Portugal: Greek déjà-vu?
Prime Minister Pedro Passos Coelho says the country’s efforts to balance the books are well off-track and has warned of deepening hardship.
RT's Irina Galushko traveled to Lisbon to see for herself how people there are dealing with what is being called a national emergency.
“I am afraid. I’m afraid of the future. I’m afraid that things are going to be like things are in Greece right now,” Luis Alvares, graphic designer, told RT. “With these measures people aren’t going to be able to have a good, decent life.”
Luis is an active member of the Portuguese “Indignados de Lisboa” movement united by a desire for economic change in the country. Its participants believe the government is hell-bent on pleasing the rich and powerful, and is ignoring the needs of the people.
“They have to realize we’re not going to take that any longer, and people are starting to wake up. It is happening everywhere – in Spain, here, in Greece, in England,” Luis Alvares believes.
The worst rate of unemployment in 30 years at over 12 per cent, rising taxes and falling wages are the reality of Portugal’s bleak economic landscape.
Things are so bad, people are now making comparisons with the most cataclysmic periods in their history – and looking to them for inspiration.
In the 18th century, Portugal was in a similar situation. The economy was lagging and the capital, Lisbon, had been all but destroyed by an earthquake. Yet the country’s prime minister, the Marquis of Pombal, managed to pull Portugal out of the crisis. 300 years on, however, few believe there is anyone equal to performing such a monumental task.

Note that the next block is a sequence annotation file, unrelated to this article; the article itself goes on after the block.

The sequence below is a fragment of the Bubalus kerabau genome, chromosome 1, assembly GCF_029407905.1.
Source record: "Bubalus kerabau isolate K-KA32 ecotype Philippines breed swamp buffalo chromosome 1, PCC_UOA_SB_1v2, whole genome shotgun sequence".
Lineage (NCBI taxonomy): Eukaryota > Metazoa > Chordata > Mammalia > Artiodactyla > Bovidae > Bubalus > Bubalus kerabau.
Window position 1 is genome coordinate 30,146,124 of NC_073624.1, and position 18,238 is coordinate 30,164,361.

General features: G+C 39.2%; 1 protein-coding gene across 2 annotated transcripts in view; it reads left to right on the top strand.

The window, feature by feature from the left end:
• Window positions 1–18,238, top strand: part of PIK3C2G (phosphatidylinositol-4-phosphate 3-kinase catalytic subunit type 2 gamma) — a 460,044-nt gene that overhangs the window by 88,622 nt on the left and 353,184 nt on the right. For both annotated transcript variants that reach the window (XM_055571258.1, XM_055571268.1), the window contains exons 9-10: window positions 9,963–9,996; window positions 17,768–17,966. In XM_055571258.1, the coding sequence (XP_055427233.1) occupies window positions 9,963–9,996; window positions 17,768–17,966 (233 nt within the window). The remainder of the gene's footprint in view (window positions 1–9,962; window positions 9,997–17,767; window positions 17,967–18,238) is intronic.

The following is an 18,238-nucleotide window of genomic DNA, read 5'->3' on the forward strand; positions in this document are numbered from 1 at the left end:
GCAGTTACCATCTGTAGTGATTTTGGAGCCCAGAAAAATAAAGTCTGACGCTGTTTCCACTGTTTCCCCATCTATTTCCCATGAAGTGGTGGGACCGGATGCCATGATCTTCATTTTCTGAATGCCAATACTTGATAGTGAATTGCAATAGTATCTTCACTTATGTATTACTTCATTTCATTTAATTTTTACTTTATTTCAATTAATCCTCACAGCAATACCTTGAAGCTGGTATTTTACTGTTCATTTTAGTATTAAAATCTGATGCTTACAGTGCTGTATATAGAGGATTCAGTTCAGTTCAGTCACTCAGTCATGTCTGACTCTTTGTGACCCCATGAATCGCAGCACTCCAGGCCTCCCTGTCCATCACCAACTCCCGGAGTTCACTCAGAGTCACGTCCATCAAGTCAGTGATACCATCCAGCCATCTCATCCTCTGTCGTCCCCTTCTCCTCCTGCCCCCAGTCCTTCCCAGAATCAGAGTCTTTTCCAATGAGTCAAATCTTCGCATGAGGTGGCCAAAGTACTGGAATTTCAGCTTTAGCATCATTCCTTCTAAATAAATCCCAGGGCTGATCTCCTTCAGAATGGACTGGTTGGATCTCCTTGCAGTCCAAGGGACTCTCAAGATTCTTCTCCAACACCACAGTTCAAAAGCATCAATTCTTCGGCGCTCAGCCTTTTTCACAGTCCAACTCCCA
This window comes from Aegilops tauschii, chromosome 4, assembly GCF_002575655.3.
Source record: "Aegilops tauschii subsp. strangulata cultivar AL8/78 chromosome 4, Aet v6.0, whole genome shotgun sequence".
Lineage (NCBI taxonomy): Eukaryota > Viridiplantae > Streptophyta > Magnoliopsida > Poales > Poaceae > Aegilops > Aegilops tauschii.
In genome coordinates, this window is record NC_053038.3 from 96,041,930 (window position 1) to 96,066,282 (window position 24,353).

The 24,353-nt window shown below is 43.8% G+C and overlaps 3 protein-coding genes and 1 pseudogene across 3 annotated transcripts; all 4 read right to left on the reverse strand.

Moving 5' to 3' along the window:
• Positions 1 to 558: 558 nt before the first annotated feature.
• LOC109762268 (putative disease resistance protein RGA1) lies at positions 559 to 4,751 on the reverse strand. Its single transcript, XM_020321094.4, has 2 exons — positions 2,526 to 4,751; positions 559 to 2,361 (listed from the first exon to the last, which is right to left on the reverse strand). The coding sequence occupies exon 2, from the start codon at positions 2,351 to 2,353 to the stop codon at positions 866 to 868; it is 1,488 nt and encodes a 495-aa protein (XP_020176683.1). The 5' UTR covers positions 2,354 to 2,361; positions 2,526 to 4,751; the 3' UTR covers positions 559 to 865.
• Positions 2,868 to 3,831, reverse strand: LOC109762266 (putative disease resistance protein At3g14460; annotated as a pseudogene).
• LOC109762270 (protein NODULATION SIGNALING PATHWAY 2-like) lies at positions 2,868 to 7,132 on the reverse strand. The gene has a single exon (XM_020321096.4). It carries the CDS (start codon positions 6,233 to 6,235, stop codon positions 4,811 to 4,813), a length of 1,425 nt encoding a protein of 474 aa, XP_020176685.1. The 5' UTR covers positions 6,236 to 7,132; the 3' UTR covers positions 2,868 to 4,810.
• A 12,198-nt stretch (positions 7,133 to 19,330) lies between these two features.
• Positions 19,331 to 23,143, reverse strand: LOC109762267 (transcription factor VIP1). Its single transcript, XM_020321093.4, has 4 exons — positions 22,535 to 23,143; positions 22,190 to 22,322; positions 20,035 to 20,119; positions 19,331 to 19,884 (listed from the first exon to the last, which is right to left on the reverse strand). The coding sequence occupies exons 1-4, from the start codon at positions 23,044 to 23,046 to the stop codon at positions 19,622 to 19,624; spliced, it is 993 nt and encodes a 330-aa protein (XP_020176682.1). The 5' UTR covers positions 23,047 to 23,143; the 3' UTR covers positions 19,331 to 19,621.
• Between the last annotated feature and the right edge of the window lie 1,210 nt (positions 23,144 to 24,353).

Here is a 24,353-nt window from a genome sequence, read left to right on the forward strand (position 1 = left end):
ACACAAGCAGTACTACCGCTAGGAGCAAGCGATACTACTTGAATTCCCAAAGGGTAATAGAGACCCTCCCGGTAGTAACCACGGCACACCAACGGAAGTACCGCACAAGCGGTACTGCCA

The Portuguese Indignados say the solution is to create more jobs and cut unnecessary expenditure. But the government was forced into a 78-billion-euro IMF bailout earlier this year, following in the footsteps of Greece and Ireland. To pay it back, tough austerity cuts have been introduced, which will see longer working hours, fewer holidays, and even an end to the Christmas bonuses which most workers enjoyed.
“At the age when you’re meant to start your life, to have your own space, to have kids – you can’t do it, because you can’t afford to do it,” Lia Jorge, a member of the Indignados de Lisboa movement, told RT. “And how obnoxious is that? The financial system and the political system intertwine in a way that is so completely twisted that it conditions and controls your life. This for me, personally, is the biggest thing.”
And as the crisis grows, so too do the outraged ranks of the Indignados.
“People in Europe unite in order to fulfill national ambitions and to build a new Europe, not the one that we have now,” Viktor, an economist and member of the Indignados de LIsboa movement, told RT. “Because this Europe is not democratic. National governments are not democratic. The problem is the system, not the crisis.”
The call for a global day of action on October 15 is expected to get an enthusiastic response here. But for many of those who will take to the streets, it is not so much about revolution, but a simple fight for survival.